A lab on top of a mountain
polychromlab’s alpine lab at almost 2700 metres of altitude. Photo: polychromelabThe mountain is one of the windiest in the Alps and is comparable to the Himalaya region, as far as temperatures, weather and UV radiation are concerned. While these may not be the most welcoming conditions for your average mountaineer, they are ideal for polychromelab’s purposes. At almost 2700 metres, they have installed dummy-torsos dressed in their jackets to test the reactions of the laminate under harsh alpine conditions. To make things even more extreme, Michele, Elisabeth and the rest of the research team have to hike and climb up to the lab and – during the warmer months – also carry up their equipment, as the goods cable lift only operates until April. Their alpine outpost also opens up further business potential. “We’ve been told that our lab is a unique installation. Of course, it’s not limited to testing just our jackets, but to validate a wide range of other products.”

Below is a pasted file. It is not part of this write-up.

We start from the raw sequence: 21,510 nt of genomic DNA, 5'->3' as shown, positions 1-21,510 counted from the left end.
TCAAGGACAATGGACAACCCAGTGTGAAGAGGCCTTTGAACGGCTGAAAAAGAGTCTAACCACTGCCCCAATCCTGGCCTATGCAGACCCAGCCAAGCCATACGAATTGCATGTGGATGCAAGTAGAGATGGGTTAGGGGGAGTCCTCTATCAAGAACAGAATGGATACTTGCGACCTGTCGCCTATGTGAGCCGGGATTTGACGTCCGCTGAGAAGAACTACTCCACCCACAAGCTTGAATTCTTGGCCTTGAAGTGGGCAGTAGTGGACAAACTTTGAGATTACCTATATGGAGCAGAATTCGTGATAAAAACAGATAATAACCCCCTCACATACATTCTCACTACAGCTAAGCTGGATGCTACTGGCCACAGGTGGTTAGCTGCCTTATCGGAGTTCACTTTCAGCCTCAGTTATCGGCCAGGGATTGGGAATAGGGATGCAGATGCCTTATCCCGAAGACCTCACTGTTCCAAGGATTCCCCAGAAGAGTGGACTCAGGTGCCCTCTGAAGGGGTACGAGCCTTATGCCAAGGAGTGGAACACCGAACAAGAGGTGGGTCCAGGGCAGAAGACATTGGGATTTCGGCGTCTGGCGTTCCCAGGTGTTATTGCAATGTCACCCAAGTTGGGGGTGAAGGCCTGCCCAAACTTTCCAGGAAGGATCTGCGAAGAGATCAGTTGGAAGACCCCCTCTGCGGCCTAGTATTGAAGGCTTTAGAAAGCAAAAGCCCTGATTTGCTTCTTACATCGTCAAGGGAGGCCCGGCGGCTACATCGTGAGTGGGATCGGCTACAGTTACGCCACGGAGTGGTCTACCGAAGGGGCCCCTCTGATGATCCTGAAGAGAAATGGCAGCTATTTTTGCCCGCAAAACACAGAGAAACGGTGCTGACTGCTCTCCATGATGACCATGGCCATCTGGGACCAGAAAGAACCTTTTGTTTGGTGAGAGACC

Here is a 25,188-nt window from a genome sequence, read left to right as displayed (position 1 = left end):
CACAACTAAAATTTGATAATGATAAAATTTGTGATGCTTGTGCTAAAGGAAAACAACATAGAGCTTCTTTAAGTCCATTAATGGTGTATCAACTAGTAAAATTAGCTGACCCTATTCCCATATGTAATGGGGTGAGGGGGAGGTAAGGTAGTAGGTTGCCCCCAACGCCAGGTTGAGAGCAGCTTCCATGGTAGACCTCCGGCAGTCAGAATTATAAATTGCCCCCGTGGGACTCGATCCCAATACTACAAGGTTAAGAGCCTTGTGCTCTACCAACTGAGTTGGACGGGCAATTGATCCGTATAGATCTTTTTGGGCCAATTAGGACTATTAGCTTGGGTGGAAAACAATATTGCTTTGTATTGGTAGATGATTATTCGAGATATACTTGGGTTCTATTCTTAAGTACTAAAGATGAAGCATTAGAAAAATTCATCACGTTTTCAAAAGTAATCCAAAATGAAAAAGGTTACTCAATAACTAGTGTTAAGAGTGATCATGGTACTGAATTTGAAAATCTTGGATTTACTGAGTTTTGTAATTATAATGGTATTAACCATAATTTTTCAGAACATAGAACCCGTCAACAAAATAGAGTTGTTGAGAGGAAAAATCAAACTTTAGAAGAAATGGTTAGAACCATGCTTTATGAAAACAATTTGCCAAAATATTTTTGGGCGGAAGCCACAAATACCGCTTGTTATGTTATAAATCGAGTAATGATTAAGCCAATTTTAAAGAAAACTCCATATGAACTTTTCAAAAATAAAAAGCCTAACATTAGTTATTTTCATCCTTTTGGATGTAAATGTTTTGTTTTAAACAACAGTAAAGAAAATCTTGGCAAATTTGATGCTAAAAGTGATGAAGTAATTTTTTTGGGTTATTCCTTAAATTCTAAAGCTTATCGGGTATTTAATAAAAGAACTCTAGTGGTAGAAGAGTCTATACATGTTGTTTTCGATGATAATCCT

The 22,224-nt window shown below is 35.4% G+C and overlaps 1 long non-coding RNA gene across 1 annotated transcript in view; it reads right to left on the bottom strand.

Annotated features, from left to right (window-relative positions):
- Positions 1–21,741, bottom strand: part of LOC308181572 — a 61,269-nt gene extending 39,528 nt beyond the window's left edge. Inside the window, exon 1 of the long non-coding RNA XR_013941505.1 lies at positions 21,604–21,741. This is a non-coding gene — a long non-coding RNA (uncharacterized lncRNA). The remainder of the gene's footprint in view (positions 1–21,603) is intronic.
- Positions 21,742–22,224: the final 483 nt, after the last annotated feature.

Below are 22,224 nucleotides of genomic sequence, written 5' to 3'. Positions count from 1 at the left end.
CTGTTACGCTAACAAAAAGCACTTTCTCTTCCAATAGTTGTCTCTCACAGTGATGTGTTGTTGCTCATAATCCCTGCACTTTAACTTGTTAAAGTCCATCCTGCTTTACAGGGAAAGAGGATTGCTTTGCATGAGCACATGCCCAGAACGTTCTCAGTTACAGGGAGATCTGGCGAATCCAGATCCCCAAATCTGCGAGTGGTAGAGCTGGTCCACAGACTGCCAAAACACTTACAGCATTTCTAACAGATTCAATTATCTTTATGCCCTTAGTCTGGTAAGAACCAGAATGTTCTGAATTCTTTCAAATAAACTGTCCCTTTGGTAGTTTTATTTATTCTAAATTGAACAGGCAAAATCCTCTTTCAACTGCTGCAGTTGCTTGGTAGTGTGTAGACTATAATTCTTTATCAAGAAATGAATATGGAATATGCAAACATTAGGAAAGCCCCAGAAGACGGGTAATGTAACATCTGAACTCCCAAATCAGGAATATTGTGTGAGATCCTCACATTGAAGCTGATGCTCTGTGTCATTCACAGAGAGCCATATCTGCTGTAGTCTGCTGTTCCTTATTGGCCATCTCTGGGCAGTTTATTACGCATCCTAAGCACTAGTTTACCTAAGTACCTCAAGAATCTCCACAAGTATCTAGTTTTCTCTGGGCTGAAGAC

Preparing the torsos at the alpine lab Photo: polychromelabIndependent lab test results as well as numerous awards including the prestigious OutDoor Industry Award, the iF Material Design Award and the Austrian State Prize for Industry Design, confirm polychromelab’s innovation. “Standing on stage next to designers from major brands like Apple and Nike at the iF Awards was a nice recognition for our efforts,” Michele says. “I admit, it was also a bit of a triumph to smile down to my former boss from Adidas, who would never have believed that we could achieve this with our two-person company at the OutDoor Industry Awards, where we won the gold prize last year.”